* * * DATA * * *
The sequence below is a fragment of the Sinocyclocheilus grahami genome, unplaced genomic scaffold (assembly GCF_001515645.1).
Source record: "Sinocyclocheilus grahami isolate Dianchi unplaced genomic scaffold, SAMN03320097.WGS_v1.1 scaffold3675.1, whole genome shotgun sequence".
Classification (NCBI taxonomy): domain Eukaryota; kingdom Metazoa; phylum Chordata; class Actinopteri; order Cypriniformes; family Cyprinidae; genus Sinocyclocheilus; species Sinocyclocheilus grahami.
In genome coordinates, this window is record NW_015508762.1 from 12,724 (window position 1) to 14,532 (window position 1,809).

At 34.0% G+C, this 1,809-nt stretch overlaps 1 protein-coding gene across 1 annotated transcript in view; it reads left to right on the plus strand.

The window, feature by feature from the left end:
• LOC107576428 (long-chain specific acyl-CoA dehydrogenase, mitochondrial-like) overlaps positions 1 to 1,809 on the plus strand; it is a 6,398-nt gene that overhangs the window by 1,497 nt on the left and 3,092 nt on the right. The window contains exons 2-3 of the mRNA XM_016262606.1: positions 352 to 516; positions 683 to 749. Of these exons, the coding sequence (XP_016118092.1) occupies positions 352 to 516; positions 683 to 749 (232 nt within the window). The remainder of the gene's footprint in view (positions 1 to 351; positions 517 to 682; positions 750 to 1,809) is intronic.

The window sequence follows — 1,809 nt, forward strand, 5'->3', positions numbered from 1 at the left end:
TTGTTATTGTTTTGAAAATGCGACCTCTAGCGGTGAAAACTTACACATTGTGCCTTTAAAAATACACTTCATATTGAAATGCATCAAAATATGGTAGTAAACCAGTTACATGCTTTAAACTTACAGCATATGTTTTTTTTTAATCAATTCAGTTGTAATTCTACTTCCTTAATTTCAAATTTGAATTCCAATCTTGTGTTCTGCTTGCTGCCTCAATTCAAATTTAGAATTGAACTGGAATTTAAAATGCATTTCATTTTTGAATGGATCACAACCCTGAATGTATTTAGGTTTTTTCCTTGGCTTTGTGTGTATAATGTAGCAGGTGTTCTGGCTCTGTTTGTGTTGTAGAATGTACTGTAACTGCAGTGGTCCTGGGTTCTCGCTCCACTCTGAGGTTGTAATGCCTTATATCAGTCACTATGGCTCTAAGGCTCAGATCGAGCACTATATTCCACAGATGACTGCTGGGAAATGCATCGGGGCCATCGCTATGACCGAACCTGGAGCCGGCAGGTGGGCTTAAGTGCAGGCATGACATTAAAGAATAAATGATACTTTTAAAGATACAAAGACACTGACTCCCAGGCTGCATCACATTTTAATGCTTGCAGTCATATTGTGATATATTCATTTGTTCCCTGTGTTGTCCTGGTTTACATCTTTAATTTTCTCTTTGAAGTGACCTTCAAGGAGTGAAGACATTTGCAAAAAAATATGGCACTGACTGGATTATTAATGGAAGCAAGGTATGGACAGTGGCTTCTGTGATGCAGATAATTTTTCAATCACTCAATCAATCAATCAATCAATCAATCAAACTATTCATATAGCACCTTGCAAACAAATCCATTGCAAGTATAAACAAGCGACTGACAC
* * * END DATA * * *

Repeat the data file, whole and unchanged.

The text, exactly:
The sequence below is a fragment of the Sinocyclocheilus grahami genome, unplaced genomic scaffold (assembly GCF_001515645.1).
Source record: "Sinocyclocheilus grahami isolate Dianchi unplaced genomic scaffold, SAMN03320097.WGS_v1.1 scaffold3675.1, whole genome shotgun sequence".
Classification (NCBI taxonomy): domain Eukaryota; kingdom Metazoa; phylum Chordata; class Actinopteri; order Cypriniformes; family Cyprinidae; genus Sinocyclocheilus; species Sinocyclocheilus grahami.
In genome coordinates, this window is record NW_015508762.1 from 12,724 (window position 1) to 14,532 (window position 1,809).

At 34.0% G+C, this 1,809-nt stretch overlaps 1 protein-coding gene across 1 annotated transcript in view; it reads left to right on the plus strand.

The window, feature by feature from the left end:
• LOC107576428 (long-chain specific acyl-CoA dehydrogenase, mitochondrial-like) overlaps positions 1 to 1,809 on the plus strand; it is a 6,398-nt gene that overhangs the window by 1,497 nt on the left and 3,092 nt on the right. The window contains exons 2-3 of the mRNA XM_016262606.1: positions 352 to 516; positions 683 to 749. Of these exons, the coding sequence (XP_016118092.1) occupies positions 352 to 516; positions 683 to 749 (232 nt within the window). The remainder of the gene's footprint in view (positions 1 to 351; positions 517 to 682; positions 750 to 1,809) is intronic.

The window sequence follows — 1,809 nt, forward strand, 5'->3', positions numbered from 1 at the left end:
TTGTTATTGTTTTGAAAATGCGACCTCTAGCGGTGAAAACTTACACATTGTGCCTTTAAAAATACACTTCATATTGAAATGCATCAAAATATGGTAGTAAACCAGTTACATGCTTTAAACTTACAGCATATGTTTTTTTTTAATCAATTCAGTTGTAATTCTACTTCCTTAATTTCAAATTTGAATTCCAATCTTGTGTTCTGCTTGCTGCCTCAATTCAAATTTAGAATTGAACTGGAATTTAAAATGCATTTCATTTTTGAATGGATCACAACCCTGAATGTATTTAGGTTTTTTCCTTGGCTTTGTGTGTATAATGTAGCAGGTGTTCTGGCTCTGTTTGTGTTGTAGAATGTACTGTAACTGCAGTGGTCCTGGGTTCTCGCTCCACTCTGAGGTTGTAATGCCTTATATCAGTCACTATGGCTCTAAGGCTCAGATCGAGCACTATATTCCACAGATGACTGCTGGGAAATGCATCGGGGCCATCGCTATGACCGAACCTGGAGCCGGCAGGTGGGCTTAAGTGCAGGCATGACATTAAAGAATAAATGATACTTTTAAAGATACAAAGACACTGACTCCCAGGCTGCATCACATTTTAATGCTTGCAGTCATATTGTGATATATTCATTTGTTCCCTGTGTTGTCCTGGTTTACATCTTTAATTTTCTCTTTGAAGTGACCTTCAAGGAGTGAAGACATTTGCAAAAAAATATGGCACTGACTGGATTATTAATGGAAGCAAGGTATGGACAGTGGCTTCTGTGATGCAGATAATTTTTCAATCACTCAATCAATCAATCAATCAATCAATCAAACTATTCATATAGCACCTTGCAAACAAATCCATTGCAAGTATAAACAAGCGACTGACAC